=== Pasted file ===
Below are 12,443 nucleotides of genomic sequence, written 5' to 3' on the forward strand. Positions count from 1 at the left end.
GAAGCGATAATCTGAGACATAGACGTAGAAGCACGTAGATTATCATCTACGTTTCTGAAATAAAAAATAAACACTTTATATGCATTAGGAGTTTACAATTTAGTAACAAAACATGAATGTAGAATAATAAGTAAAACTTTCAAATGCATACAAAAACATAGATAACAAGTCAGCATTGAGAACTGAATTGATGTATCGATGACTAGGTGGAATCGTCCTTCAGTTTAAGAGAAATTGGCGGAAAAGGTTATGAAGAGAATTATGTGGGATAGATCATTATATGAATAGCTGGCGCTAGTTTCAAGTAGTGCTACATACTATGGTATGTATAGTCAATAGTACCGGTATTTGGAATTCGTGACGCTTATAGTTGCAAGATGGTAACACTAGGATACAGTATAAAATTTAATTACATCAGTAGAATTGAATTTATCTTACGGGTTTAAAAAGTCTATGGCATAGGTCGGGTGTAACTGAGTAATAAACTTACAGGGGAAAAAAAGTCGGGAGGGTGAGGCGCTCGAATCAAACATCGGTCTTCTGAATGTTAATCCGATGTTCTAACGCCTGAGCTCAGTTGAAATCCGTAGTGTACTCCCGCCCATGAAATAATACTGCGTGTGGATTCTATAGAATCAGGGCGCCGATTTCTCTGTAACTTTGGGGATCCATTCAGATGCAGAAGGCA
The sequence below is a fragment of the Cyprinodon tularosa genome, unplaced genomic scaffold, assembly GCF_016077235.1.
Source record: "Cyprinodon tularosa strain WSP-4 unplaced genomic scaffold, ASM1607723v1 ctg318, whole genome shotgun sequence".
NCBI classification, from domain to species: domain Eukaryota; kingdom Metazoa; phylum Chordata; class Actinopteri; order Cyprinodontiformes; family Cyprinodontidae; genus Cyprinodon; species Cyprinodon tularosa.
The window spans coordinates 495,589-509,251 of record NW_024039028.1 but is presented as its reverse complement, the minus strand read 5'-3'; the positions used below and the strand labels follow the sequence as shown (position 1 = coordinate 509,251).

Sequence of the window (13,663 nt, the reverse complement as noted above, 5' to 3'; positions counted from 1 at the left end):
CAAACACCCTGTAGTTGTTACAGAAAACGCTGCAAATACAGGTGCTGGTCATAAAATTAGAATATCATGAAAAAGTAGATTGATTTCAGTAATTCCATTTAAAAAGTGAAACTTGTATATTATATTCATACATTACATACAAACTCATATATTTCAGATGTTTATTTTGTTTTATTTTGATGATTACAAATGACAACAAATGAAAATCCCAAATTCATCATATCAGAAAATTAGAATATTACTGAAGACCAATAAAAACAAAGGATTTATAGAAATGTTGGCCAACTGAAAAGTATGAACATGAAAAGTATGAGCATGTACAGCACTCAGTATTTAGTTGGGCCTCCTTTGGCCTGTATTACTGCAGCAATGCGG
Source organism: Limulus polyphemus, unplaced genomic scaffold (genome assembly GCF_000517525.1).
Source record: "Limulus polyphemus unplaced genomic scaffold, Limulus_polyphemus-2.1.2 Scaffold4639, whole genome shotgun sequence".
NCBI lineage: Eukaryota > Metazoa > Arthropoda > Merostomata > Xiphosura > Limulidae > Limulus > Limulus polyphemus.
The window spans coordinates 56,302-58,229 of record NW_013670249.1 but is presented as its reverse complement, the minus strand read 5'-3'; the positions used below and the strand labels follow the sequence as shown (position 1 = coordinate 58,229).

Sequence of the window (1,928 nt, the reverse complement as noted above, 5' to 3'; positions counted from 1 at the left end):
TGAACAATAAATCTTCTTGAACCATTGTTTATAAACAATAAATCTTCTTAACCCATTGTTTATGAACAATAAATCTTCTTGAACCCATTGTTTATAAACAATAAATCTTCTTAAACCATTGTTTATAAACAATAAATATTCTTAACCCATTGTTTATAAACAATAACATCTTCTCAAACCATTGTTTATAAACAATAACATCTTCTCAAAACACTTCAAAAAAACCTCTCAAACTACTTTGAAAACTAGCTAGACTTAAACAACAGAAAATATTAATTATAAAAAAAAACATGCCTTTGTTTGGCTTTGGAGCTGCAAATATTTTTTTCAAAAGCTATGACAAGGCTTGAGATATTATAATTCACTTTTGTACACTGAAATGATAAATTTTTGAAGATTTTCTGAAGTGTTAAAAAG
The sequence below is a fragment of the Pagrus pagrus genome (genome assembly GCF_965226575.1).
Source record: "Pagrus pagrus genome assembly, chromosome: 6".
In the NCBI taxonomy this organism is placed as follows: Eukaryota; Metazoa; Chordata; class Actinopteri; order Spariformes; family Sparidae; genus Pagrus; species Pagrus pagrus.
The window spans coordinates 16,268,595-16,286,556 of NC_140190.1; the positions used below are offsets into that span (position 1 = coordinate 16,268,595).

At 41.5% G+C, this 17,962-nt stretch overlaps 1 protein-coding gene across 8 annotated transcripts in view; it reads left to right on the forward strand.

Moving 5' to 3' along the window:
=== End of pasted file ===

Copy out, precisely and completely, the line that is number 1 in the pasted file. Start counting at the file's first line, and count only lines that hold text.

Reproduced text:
Below are 12,443 nucleotides of genomic sequence, written 5' to 3' on the forward strand. Positions count from 1 at the left end.